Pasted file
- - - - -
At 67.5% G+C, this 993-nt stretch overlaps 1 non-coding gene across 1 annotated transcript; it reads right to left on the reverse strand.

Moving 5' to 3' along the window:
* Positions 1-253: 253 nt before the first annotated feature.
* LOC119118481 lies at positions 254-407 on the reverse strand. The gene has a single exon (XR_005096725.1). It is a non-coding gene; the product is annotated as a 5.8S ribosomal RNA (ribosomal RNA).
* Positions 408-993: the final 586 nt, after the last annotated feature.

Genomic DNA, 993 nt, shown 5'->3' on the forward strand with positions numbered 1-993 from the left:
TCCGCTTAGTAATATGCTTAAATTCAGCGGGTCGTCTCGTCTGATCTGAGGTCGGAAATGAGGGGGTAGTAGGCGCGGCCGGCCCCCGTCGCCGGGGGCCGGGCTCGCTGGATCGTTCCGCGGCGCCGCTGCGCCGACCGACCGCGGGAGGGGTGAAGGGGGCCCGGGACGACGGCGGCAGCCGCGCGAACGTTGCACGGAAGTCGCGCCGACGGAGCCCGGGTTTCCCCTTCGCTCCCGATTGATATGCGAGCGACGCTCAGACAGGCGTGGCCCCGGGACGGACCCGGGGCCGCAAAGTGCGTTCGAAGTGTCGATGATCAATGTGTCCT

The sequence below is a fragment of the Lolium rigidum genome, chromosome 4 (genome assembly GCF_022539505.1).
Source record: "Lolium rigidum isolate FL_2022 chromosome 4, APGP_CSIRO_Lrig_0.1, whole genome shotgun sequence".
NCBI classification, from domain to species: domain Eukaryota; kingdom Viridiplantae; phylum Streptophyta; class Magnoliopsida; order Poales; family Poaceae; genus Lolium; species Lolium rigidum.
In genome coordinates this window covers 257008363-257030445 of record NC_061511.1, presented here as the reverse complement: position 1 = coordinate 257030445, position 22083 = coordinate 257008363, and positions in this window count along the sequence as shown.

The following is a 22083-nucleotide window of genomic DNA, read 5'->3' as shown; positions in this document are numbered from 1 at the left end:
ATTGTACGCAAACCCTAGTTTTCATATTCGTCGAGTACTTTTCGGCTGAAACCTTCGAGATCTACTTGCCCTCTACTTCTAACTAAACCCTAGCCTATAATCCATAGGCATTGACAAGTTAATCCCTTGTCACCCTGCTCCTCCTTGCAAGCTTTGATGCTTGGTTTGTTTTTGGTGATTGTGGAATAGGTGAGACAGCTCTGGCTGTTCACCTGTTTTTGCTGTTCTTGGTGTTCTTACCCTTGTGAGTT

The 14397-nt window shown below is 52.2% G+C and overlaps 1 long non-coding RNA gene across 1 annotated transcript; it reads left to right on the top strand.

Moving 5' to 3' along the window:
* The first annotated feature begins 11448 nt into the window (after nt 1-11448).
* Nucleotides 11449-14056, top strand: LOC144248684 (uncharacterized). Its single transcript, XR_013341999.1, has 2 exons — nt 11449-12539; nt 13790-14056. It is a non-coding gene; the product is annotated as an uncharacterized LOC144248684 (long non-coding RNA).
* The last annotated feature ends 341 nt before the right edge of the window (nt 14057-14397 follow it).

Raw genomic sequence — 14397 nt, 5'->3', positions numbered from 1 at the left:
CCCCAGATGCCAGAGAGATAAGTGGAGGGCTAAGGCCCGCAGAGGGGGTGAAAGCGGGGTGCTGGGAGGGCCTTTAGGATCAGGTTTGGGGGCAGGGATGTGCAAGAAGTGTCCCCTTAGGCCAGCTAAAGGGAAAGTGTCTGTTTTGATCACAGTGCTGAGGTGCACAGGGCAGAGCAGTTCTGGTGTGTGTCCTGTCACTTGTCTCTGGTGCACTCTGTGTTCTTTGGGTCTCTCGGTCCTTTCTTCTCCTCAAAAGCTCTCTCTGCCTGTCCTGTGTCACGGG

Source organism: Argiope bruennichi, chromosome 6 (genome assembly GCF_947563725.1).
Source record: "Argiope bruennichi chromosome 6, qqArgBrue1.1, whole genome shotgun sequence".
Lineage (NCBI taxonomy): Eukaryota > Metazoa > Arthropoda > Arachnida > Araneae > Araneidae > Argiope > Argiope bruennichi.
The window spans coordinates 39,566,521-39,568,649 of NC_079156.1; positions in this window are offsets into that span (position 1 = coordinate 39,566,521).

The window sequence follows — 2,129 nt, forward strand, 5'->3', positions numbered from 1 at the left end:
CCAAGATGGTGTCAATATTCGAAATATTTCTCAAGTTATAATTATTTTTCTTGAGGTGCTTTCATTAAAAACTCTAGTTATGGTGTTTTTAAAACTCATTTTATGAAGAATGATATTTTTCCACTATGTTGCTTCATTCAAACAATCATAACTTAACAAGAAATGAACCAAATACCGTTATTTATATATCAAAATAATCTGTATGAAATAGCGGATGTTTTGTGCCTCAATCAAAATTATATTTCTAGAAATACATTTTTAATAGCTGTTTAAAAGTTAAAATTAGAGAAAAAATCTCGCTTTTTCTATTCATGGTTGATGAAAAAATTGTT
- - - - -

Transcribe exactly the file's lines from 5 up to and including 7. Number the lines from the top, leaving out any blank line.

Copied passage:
* Positions 408-993: the final 586 nt, after the last annotated feature.

Genomic DNA, 993 nt, shown 5'->3' on the forward strand with positions numbered 1-993 from the left:
TCCGCTTAGTAATATGCTTAAATTCAGCGGGTCGTCTCGTCTGATCTGAGGTCGGAAATGAGGGGGTAGTAGGCGCGGCCGGCCCCCGTCGCCGGGGGCCGGGCTCGCTGGATCGTTCCGCGGCGCCGCTGCGCCGACCGACCGCGGGAGGGGTGAAGGGGGCCCGGGACGACGGCGGCAGCCGCGCGAACGTTGCACGGAAGTCGCGCCGACGGAGCCCGGGTTTCCCCTTCGCTCCCGATTGATATGCGAGCGACGCTCAGACAGGCGTGGCCCCGGGACGGACCCGGGGCCGCAAAGTGCGTTCGAAGTGTCGATGATCAATGTGTCCT